Sickleholme Nature Notes
I will best remember January as the month when I had more lunches at the club than rounds of golf, thanks to the vagaries of the weather. These wildlife notes may have been a bit thin, therefore, were it not for the other members who have been kind enough to share their sightings with me. Overall, the course lacked colour, as will always be the case at this time of year, although Gorse can flower in every month, the mild spell caused the first Daisies to open up and the sight of Hazel catkins at least showed that we were past the midpoint of winter.
Patrick’s attention to the clubhouse feeders attracted Grey Squirrels, as well as at least ten bird species, and further reports from around the course disproved the myth that these creatures hibernate in winter. In fact, they merely lay up in their nests during severe conditions. There were a few reports of Rabbit and two sightings of Stoat. The latter is just slightly larger than the similar Weasel and with a diagnostic black tip to the tail (see photo). One wildlife enthusiastic from the EGGS also claimed a golden ferret. I can only assume that it belonged to him and was “sandy” in colour. Who said that there was anything wrong with our bunkers!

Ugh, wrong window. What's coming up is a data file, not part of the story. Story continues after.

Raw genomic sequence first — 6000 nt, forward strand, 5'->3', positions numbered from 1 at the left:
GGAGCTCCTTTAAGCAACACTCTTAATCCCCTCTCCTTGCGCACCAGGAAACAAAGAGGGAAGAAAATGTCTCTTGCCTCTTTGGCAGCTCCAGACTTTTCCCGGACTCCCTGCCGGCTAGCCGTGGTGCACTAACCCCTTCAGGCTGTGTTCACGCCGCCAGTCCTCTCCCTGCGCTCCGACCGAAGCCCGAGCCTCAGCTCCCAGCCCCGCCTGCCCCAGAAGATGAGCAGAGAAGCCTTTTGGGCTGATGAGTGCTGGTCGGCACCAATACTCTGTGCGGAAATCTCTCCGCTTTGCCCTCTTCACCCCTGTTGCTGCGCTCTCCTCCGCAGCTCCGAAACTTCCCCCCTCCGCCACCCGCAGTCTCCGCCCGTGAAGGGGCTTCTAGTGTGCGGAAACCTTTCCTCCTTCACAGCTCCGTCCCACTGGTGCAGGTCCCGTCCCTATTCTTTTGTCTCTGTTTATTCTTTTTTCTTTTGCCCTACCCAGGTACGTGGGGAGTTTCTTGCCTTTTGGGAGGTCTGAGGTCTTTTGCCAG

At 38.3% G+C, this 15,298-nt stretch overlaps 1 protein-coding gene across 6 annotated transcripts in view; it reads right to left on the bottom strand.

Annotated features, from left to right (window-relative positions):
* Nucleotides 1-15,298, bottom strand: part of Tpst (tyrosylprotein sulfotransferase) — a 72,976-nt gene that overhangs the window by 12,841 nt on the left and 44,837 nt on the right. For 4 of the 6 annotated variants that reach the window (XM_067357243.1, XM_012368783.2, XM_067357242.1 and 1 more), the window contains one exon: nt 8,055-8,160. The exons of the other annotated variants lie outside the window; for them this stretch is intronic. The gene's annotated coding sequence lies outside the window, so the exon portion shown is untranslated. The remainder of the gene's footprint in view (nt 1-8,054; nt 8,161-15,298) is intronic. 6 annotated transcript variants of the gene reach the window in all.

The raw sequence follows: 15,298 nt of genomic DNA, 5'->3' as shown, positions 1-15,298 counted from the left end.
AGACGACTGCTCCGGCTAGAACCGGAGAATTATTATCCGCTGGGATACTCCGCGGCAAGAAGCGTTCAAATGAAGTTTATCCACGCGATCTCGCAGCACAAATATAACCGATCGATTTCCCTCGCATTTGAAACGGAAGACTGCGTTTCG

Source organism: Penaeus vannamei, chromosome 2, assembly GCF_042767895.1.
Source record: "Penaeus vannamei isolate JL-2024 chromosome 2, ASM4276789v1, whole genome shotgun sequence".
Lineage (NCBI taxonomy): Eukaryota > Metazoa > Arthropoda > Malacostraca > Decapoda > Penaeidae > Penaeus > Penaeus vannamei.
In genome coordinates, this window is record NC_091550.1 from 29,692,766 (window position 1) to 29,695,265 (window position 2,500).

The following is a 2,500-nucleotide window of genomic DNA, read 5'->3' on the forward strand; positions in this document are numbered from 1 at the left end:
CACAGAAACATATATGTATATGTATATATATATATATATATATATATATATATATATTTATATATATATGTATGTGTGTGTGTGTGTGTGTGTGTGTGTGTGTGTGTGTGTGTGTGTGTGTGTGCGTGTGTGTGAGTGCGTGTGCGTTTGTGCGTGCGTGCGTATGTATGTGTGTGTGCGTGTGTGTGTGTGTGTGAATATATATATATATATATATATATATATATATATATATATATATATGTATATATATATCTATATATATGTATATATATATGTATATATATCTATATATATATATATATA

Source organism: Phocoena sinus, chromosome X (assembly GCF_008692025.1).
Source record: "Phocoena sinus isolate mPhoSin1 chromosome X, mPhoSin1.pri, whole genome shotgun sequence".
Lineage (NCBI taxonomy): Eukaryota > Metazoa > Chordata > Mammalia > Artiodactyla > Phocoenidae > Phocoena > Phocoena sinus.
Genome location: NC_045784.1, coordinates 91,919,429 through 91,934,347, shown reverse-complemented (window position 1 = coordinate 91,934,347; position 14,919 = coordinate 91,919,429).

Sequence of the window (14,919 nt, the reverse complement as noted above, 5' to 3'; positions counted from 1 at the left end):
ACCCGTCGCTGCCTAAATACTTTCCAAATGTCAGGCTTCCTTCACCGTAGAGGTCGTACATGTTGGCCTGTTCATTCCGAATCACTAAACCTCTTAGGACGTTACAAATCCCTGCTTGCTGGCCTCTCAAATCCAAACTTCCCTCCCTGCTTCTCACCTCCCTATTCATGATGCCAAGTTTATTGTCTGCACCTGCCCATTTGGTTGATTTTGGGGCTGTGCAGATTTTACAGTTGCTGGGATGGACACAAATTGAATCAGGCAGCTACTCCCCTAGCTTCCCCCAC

Many of the bird reports involved species flying overhead, with plenty of Common Buzzard sightings and several of both Grey Heron and Cormorant. There was also mention of large flocks of geese flying north-westwards and these would undoubtedly have been Pink-footed Geese moving from Norfolk to their next staging post on the Lancashire mosses. Bird song has also commenced, since the winter song of our Robins has now been joined by full song from some of the Mistle Thrushes, Song Thrushes and Blackbirds. Last month we commented on the large influx of the latter from continental Europe and this has since proved to be a national occurrence rather than just a local one. Kestrels raised young last year in the copse to the right of the 9th fairway but it was sad to learn of a dead one found recently near the 14th tee.
Hopefully, we can now look towards Spring and I will be delighted to hear of the first Sickleholme butterfly sighting. Normally, this might be a freshly emerged Brimstone (see photo) but could be a more worn Small Tortoiseshell that has perhaps wintered in the machinery sheds. There is so much to look forward to.
Finally, a recent copy of The Times sought to explain the habits of Winter Gnats. It is nice to think that the Thunderer is a full month behind the Sickleholme Nature Notes!